China cosmetics and skin care

My law firm represents a number of all natural organic cosmetic and skin care companies that operate internationally — we have what I believe to be the first and only law firm Health and Wellness Law Practice Group in the world. We also have a long history of siding with animals on legal matters. See Rough Seas: Ex-Kirkland Lawyer Talks About Japanese Whaling Row and this Time Magazine Quote of the Day.

All of these company-clients’ products are also “cruelty free” because they are never tested on animals. Many of these companies rightly see China as an excellent market for their products. Some of these companies have been contacted by Chinese companies interested in distributing their natural organic cosmetics in China.

There is one big problem with exporting such cosmetics to China: they are not legal there.

Though China just last month removed its animal testing requirement for most domestically produced cosmetics (under certain circumstances), imported cosmetics and skin care products still require animal testing. Makeup, perfume, general skin care, hair care, nail care product, hair coloring, perming, hair products, deodorant, sunscreen, whitening products, all still require animal testing if made anywhere other than in China. Word has gone out about the end of the animal testing requirement in China and many American companies do not realize that end does not really apply to them.

There is though one interesting exception to China’s foreign company animal testing requirement: cosmetics and skin care products purchased on foreign e-commerce sites for shipment to China do not require animal testing.

China’s animal testing requirement means our clients must choose between (1) not shipping their products (in large quantities) to China, (2) conducting animal testing on their products in China so as to secure government approval for their sale in China, or (3) re-branding their products for China and conducting animal testing on them. The first choice means little to no money from China. The second choice would damage the company’s reputation and sales outside China. The third choice may allow the company to avoid damage to its reputation, or not.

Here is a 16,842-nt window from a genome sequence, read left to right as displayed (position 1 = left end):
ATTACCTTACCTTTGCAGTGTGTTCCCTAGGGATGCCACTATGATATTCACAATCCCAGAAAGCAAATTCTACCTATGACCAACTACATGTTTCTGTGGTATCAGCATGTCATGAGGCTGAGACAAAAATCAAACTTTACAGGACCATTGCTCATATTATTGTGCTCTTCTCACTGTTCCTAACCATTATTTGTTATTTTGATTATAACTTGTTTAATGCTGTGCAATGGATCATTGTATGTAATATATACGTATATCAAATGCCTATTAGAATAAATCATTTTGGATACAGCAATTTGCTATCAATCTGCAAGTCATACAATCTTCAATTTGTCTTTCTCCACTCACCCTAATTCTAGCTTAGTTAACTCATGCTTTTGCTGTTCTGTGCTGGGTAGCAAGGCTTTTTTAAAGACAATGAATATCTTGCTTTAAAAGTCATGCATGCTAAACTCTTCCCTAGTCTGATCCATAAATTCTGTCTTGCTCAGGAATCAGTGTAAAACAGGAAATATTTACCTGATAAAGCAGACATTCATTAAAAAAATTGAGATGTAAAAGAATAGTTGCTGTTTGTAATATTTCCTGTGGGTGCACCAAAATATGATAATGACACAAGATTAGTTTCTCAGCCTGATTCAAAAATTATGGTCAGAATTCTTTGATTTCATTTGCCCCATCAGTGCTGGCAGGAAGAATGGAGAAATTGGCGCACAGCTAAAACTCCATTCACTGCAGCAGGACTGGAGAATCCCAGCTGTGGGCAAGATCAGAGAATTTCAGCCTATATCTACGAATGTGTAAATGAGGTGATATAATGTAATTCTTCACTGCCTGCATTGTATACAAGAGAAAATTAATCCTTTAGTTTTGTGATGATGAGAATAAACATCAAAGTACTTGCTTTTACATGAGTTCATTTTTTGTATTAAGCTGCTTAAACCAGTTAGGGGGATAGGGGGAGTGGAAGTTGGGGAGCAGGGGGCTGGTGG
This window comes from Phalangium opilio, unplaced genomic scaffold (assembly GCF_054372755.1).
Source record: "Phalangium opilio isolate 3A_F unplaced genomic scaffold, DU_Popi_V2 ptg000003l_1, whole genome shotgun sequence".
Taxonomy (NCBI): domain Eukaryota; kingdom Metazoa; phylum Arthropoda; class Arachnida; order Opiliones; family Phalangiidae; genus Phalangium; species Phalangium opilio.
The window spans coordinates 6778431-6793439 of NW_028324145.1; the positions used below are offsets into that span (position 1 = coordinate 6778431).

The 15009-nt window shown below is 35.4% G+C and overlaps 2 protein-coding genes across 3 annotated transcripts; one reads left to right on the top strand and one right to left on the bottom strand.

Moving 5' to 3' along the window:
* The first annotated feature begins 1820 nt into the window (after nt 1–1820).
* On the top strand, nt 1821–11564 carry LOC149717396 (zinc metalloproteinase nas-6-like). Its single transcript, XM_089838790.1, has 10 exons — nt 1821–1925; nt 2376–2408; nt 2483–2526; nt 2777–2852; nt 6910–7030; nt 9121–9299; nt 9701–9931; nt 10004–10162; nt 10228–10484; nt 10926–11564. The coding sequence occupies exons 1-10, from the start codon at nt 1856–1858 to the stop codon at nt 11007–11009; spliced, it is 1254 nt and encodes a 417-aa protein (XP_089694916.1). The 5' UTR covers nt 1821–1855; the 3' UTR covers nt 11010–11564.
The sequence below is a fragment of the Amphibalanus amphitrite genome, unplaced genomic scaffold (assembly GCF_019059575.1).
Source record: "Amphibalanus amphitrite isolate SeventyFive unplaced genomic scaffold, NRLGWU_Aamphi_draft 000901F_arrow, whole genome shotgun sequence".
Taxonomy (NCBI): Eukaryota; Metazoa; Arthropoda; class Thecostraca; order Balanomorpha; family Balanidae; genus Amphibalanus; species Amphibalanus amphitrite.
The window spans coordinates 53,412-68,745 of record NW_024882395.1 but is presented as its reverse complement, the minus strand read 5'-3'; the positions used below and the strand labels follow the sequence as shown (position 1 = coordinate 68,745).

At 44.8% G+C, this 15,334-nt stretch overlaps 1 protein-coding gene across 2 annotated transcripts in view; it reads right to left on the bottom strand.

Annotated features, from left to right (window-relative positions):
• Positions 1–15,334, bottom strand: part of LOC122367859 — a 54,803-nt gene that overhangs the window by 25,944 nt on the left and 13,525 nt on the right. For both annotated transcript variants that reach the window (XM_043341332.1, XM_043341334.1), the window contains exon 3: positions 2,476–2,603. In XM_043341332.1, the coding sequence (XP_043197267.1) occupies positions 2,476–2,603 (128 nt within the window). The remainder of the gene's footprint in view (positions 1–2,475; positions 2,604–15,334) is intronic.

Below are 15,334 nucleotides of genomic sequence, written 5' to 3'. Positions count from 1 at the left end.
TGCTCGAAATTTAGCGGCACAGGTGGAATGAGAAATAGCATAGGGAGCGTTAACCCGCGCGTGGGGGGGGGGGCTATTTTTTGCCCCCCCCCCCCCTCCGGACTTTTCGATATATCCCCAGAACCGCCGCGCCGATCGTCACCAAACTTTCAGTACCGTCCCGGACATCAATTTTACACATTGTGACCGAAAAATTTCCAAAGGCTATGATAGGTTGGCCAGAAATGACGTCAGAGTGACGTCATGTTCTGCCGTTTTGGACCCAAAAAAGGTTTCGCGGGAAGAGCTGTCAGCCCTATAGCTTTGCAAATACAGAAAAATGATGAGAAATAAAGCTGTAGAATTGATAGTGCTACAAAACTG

So far, all have chosen not to sell their products in China — rather than subject them to animal testing — hoping China will eventually allow foreign cosmetics and skin care products to be sold without need for animal testing. Good for them!

UPDATE: Quartz Magazine just came out with an interesting article (quoting me) on this issue: How cosmetics companies are diluting their cruelty-free claims to sell in China.

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Photo of Dan Harris Dan Harris

Dan is a founder of Harris Bricken, an international law firm with lawyers in Los Angeles, Portland, San Francisco, Seattle, China and Spain.

He primarily represents companies doing business in emerging market countries, having spent years building and maintaining a global, professional network. 

Dan is a founder of Harris Bricken, an international law firm with lawyers in Los Angeles, Portland, San Francisco, Seattle, China and Spain.

He primarily represents companies doing business in emerging market countries, having spent years building and maintaining a global, professional network.  His work has been as varied as securing the release of two improperly held helicopters in Papua New Guinea, setting up a legal framework to move slag from Canada to Poland’s interior, overseeing hundreds of litigation and arbitration matters in Korea, helping someone avoid terrorism charges in Japan, and seizing fish product in China to collect on a debt.

He was named as one of only three Washington State Amazing Lawyers in International Law, is AV rated by Martindale-Hubbell Law Directory (its highest rating), is rated 10.0 by AVVO.com (also its highest rating), and is a recognized SuperLawyer.

Dan is a frequent writer and public speaker on doing business in Asia and constantly travels between the United States and Asia. He most commonly speaks on China law issues and is the lead writer of the award winning China Law Blog. Forbes Magazine, Fortune Magazine, the Wall Street Journal, Investors Business Daily, Business Week, The National Law Journal, The Washington Post, The ABA Journal, The Economist, Newsweek, NPR, The New York Times and Inside Counsel have all interviewed Dan regarding various aspects of his international law practice.

Dan is licensed in Washington, Illinois, and Alaska.

In tandem with the international law team at his firm, Dan focuses on setting up/registering companies overseas (via WFOEs, Rep Offices or Joint Ventures), drafting international contracts (NDAs, OEM Agreements, licensing, distribution, etc.), protecting IP (trademarks, trade secrets, copyrights and patents), and overseeing M&A transactions.